22 thoughts on “The Confusions about DA on the 13/14th of August, 2010

  1. 11A: I think this is part of the wall but not quite the roof.
    13A: I know this term better as a defence in an argument (a ruse of introducing something completely irrelevant).

  2. My 87 y.o. mom got most of it out but for 9A put The Bill so was led a tad astray in the top LH corner. It is the first time for a while that she hasn’t thrown it on the floor on stomped on it.

  3. Another enjoyable offering from DA, but right now the wordplay for 15D escapes me. Any help?

  4. Re 15D wordplay: Empty = EVACUATE, first couple quit = ACUATE, storing money =

    Wasn’t too keen on “surgery” as an anagram indicator in 22/23D – I prefer them to be verbs.

    Don’t know what universe you inhabit, Peter, but I have never heard of anything remotely like what you describe for 13A, as opposed to what I would think is the far more well-known popular culture reference :)

  5. I suppose the ‘pop culture reference’ is Star Wars, jnrj, but interestingly, the defence argument meaning is also from pop culture too. It comes from an episode of South Park, at least according to one Google hit I had.
    I enjoyed this DA, but can’t quite work out the wordplay of 24D. An hints on that?
    SM )

  6. Thanks jnrj. It all becomes clear.

    24D The Tweed River is in northern NSW, when truncated becomes twee

  7. While we’re on the subject of pop culture references, the idea of introducing something completely irrelevant also has a link to 2/8D, since it was Hitchcock who made use of the so-called “Macguffin” as an irrelevant plot feature.

  8. Is it the case in 10a that hotel refers to the letter H and in 3D black is the letter B? I accept C and H for hot & cold but these two are a step beyond. Also, stove is one of DA’s more obscure anagram indicators (27a).

  9. Ripped through all but four answers over breaky; then, after dinner, knocked off three more. That left 7D, which I looked at for ages thinking ETNA (based on the last four letters: _T_A). One quick glance from the person I hold hands with was all she needed to snap KRAKATOA.

    The only ones I don’t quite get are 22A and 25A.

    If 22A MODERN ART, and since you win the Turner Prize for modern art, is it even a cryptic clue? Is the “Maybe” just there for garnish?

    And how do the ellipses link 22A and 25A? Seems to me 25A works fine by itself.

  10. I’m unsure of 22A also, the only thing i can think of is if it’s unlit, as opposed to & lit, there is no cryptic component

  11. I think, JK, that H is used on street maps to indicate the whereabouts of a hotel, but I’m not too sure, either, of B for black. I can think of B&W (sometimes B/W) as an abbreviation when describing illustrations, but in chess B=bishop and with pencils B=soft, both, I would have thought, preferable for use in clues.

    I can’t find the cryptic bit of 22A, either.

    Otherwise, all I’m stuck on is 9A.

  12. No sooner had I posted my comment than 9A came to me. Golf is, for personal reasons, the last thing I think of.

  13. 22a: “art” is a Shakespearian English word, second person singular of the verb “to be”. Thus “maybe are”.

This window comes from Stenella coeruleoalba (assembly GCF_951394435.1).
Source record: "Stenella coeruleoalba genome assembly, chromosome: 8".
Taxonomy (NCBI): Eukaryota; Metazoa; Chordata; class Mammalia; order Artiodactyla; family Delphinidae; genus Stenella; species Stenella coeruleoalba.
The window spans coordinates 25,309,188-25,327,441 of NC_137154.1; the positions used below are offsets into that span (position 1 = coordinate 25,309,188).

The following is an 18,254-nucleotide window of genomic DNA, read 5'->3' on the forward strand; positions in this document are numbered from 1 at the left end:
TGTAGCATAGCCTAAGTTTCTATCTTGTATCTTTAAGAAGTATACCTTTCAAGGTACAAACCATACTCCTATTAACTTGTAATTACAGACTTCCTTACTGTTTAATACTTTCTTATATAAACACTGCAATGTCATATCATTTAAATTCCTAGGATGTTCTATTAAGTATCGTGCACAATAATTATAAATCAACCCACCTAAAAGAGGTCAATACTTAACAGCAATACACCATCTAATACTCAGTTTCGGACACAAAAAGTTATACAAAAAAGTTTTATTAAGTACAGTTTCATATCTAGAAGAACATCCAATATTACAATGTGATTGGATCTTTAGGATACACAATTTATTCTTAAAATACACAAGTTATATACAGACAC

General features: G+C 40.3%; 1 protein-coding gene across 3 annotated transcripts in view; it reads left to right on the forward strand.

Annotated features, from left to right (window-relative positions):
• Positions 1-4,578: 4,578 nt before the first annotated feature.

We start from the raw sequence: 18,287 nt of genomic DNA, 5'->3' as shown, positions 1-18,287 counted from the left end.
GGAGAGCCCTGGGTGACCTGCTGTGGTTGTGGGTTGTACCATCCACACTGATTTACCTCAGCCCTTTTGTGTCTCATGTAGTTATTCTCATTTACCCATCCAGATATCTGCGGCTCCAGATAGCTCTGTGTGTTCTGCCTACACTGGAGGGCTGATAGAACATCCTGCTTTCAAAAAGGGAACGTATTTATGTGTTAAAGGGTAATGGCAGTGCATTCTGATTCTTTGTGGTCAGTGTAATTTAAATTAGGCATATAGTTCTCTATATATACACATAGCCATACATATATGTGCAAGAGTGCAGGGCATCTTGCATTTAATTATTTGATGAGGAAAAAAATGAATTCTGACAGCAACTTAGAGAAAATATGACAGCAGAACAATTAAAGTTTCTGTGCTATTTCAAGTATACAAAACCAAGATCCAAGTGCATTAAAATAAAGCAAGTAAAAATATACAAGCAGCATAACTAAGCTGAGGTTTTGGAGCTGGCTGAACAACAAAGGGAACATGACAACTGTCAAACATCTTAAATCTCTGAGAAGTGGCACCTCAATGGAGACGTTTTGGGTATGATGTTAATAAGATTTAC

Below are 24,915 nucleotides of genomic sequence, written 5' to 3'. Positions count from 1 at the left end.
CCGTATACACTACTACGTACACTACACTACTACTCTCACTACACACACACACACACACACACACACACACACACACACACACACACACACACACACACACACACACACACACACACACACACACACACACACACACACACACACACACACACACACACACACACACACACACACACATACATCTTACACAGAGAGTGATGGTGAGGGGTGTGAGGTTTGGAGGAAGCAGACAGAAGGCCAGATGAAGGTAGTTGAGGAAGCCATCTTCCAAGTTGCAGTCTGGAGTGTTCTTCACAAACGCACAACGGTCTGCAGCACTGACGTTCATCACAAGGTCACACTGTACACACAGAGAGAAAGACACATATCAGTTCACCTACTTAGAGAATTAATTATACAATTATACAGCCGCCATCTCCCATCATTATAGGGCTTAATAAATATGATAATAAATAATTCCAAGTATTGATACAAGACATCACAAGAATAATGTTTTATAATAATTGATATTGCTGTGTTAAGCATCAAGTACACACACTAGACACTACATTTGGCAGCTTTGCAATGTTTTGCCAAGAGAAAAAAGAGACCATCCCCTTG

14. H for hotel is part of the radio alphabet. Fine if not overused. B for black is commonplace in the chess column of the paper.

  15. 22A art is the archaic form of are, hence are is modern art.

    B=black and H=hotel are perfectly are acceptable abbreviations – both are often used in cryptic crosswords.

  16. Thanks for 22A explanation Ian and HS. That’s a nice clue. Regarding the link between 22A and 25A raised by TT, I thought maybe the surface reading of 25A was describing a Turner Prize entry, or entrant? Perhaps a reference to the Turner Prize age limit of 50? (according to Wikipedia?). and “dark and flat”, the artwork? or the artist? of course the clue stands on its own as a simple clue itself.

  17. Thanks Ian, HS, for enlightenment on 22A (are/art).

    Re dodgy anagram indicators, I thought “stove” in 27D was obscure but OK; but I shared jnrj’s dislike of “surgery” in 22/23D.

    Also, I didn’t like “shirt” in 26A to indicate the first letter. Surely a shirt covers both front and back so it could be used to signify first and last letter but not just the first. Has anyone got a better explanation?

    I did like 2/8D (Hitchcock feature).

  18. RB, shirt = T (t-shirt)

    re the ellipsis, i thought that as is usually the case, that it serves only surface reading

  19. Thanks mic – of course! We’ve had that before but I just didn’t see it this time.

  20. Thanks Ian, HR – I suppose that makes the entire radio alphabet fair game in future.

    Stove is the past participle of stave, one of the meanings of which is to break up – a little obscure as I said (like art in its archaic meaning) but certainly acceptable and nicely misleading when first read.

    Surgery (which is what I do) is cutting things up, usually to put them together again in an improved arrangement, and therefore also, I think, acceptable (although often we cut, remove a part, and then repair – which could be problematic).

  21. My dislike of “surgery” as an anagram indicator stems not from its meaning but from the fact that it’s a NOUN placed BEFORE the fodder. I think it would have been acceptable if placed AFTER the fodder (as in “bowel surgery”) indicating an action to be taken on the fodder. Of course, it would have completely wrecked the beautiful surface reading!

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